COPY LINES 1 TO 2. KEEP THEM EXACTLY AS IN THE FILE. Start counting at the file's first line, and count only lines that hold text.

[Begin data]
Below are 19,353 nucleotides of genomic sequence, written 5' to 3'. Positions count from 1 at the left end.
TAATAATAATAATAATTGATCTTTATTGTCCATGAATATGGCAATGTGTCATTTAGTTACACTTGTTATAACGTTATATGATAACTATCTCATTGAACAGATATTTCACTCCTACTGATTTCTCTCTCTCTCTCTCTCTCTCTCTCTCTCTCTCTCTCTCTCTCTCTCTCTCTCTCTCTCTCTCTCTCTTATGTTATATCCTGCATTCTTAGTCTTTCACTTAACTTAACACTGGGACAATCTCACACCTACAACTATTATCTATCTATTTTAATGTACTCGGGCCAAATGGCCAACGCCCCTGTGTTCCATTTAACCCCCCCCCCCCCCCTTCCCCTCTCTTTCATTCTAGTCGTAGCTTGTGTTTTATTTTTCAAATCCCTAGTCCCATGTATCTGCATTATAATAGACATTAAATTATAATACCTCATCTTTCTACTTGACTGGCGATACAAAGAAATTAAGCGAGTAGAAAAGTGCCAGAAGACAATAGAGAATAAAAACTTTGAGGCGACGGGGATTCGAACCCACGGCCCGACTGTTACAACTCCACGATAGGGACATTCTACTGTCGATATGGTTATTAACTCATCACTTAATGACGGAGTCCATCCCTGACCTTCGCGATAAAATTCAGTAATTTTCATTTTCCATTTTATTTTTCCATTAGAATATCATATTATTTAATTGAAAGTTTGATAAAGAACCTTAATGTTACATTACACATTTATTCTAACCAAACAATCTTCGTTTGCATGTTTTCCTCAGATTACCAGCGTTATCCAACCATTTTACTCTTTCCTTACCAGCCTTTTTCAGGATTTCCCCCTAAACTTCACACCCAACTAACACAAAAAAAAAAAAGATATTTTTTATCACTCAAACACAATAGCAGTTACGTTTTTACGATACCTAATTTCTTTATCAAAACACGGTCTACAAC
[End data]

Below are 19,353 nucleotides of genomic sequence, written 5' to 3'. Positions count from 1 at the left end.
TAATAATAATAATAATTGATCTTTATTGTCCATGAATATGGCAATGTGTCATTTAGTTACACTTGTTATAACGTTATATGATAACTATCTCATTGAACAGATATTTCACTCCTACTGATTTCTCTCTCTCTCTCTCTCTCTCTCTCTCTCTCTCTCTCTCTCTCTCTCTCTCTCTCTCTCTCTCTCTCTTATGTTATATCCTGCATTCTTAGTCTTTCACTTAACTTAACACTGGGACAATCTCACACCTACAACTATTATCTATCTATTTTAATGTACTCGGGCCAAATGGCCAACGCCCCTGTGTTCCATTTAACCCCCCCCCCCCCCCTTCCCCTCTCTTTCATTCTAGTCGTAGCTTGTGTTTTATTTTTCAAATCCCTAGTCCCATGTATCTGCATTATAATAGACATTAAATTATAATACCTCATCTTTCTACTTGACTGGCGATACAAAGAAATTAAGCGAGTAGAAAAGTGCCAGAAGACAATAGAGAATAAAAACTTTGAGGCGACGGGGATTCGAACCCACGGCCCGACTGTTACAACTCCACGATAGGGACATTCTACTGTCGATATGGTTATTAACTCATCACTTAATGACGGAGTCCATCCCTGACCTTCGCGATAAAATTCAGTAATTTTCATTTTCCATTTTATTTTTCCATTAGAATATCATATTATTTAATTGAAAGTTTGATAAAGAACCTTAATGTTACATTACACATTTATTCTAACCAAACAATCTTCGTTTGCATGTTTTCCTCAGATTACCAGCGTTATCCAACCATTTTACTCTTTCCTTACCAGCCTTTTTCAGGATTTCCCCCTAAACTTCACACCCAACTAACACAAAAAAAAAAAAGATATTTTTTATCACTCAAACACAATAGCAGTTACGTTTTTACGATACCTAATTTCTTTATCAAAACACGGTCTACAAC